As colleges and universities celebrate the good marks their graduates received, Derek Redelman said the data might not accurately reflect how educators are performing. Redelman is vice president for Education and Workforce Policy at the Indiana Chamber of Commerce.
Like any profession, it’s expected that there would be educators at both ends of the spectrum, he said.
Most districts did have the biggest number in the effective category, and that’s a reasonable expectation. But it’s not reasonable for large districts to suggest they have no teachers who are ineffective or who need improvement, Redelman said.
Some members of the Indiana State Board of Education, including Superintendent of Public Instruction Glenda Ritz, said the results are too good to be true.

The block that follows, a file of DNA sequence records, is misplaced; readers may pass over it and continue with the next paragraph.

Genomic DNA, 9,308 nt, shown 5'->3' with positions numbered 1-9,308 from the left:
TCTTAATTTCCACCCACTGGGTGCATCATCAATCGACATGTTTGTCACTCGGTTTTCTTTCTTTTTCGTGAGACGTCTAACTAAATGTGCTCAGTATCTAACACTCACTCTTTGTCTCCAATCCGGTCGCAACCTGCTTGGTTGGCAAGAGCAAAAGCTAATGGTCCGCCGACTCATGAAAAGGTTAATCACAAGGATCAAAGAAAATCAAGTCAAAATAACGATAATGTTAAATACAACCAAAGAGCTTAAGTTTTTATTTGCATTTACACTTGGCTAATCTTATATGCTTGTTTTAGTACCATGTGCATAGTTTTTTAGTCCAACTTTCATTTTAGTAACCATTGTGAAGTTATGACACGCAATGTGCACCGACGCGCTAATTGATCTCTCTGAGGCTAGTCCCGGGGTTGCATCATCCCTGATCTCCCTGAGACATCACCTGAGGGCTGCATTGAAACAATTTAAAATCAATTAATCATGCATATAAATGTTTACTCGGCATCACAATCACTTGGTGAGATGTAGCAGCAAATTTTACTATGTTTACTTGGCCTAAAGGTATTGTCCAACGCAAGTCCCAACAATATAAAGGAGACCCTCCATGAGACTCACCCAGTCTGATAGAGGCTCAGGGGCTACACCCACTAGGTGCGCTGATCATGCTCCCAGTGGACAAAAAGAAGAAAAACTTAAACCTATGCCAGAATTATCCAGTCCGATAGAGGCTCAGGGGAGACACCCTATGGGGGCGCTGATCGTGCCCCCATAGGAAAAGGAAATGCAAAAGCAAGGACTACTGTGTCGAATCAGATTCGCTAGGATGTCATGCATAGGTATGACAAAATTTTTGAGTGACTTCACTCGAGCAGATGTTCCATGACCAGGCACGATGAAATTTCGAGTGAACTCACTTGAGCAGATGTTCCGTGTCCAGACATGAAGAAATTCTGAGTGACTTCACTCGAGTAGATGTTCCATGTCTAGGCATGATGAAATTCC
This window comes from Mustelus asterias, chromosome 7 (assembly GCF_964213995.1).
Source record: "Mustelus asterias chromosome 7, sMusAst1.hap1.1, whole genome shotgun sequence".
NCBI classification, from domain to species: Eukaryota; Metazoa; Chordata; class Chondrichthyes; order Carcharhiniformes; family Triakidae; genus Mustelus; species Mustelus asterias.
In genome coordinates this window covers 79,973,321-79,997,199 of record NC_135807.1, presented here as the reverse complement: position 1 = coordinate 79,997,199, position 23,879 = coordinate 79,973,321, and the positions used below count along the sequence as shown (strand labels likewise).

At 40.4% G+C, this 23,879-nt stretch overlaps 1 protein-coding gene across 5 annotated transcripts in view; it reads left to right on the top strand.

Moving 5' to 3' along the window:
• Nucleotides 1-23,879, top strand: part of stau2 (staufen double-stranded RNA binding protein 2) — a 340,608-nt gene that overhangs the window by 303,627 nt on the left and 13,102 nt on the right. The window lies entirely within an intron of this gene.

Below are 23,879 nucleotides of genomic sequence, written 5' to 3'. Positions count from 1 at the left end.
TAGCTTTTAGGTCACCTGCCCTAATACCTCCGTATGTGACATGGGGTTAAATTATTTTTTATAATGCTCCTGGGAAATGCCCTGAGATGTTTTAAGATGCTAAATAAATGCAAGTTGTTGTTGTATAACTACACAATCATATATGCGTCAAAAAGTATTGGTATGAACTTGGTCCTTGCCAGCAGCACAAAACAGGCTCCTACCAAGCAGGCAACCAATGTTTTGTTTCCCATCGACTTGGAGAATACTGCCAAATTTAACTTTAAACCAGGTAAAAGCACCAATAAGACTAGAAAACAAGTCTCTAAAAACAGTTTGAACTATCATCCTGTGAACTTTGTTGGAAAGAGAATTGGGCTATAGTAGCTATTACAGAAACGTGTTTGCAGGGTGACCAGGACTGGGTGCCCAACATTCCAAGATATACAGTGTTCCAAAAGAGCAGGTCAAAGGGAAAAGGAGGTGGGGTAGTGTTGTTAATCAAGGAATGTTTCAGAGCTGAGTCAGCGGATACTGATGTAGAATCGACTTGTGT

Teachers in the higher two tiers are eligible for pay increases, and some board members said tying the evaluations to pay might have discouraged honest answers.
Justin Ohlemiller, state director of the education reform group Stand for Children, asked how the majority of teachers rated effective or highly effective if 1 in 4 students didn’t pass the standardized tests.
Given that 1 in 4 Hoosier children are not passing the state ISTEP assessment, how is it that 97 percent of those teachers who were rated have been classified in the top two categories of effectiveness? Today’s data simply does not correlate with the student results we’re seeing in the classroom, Ohlemiller said in a statement.
Despite the flaws, Redelman said that requiring school districts to complete annual evaluations of educators is a step in the right direction.
Having so many schools now doing annual evaluations is a very good start. Some took that evaluation process seriously and identified a significant number of teachers needing improvement, Rendelman said. There’s nothing more important in the school than the teachers.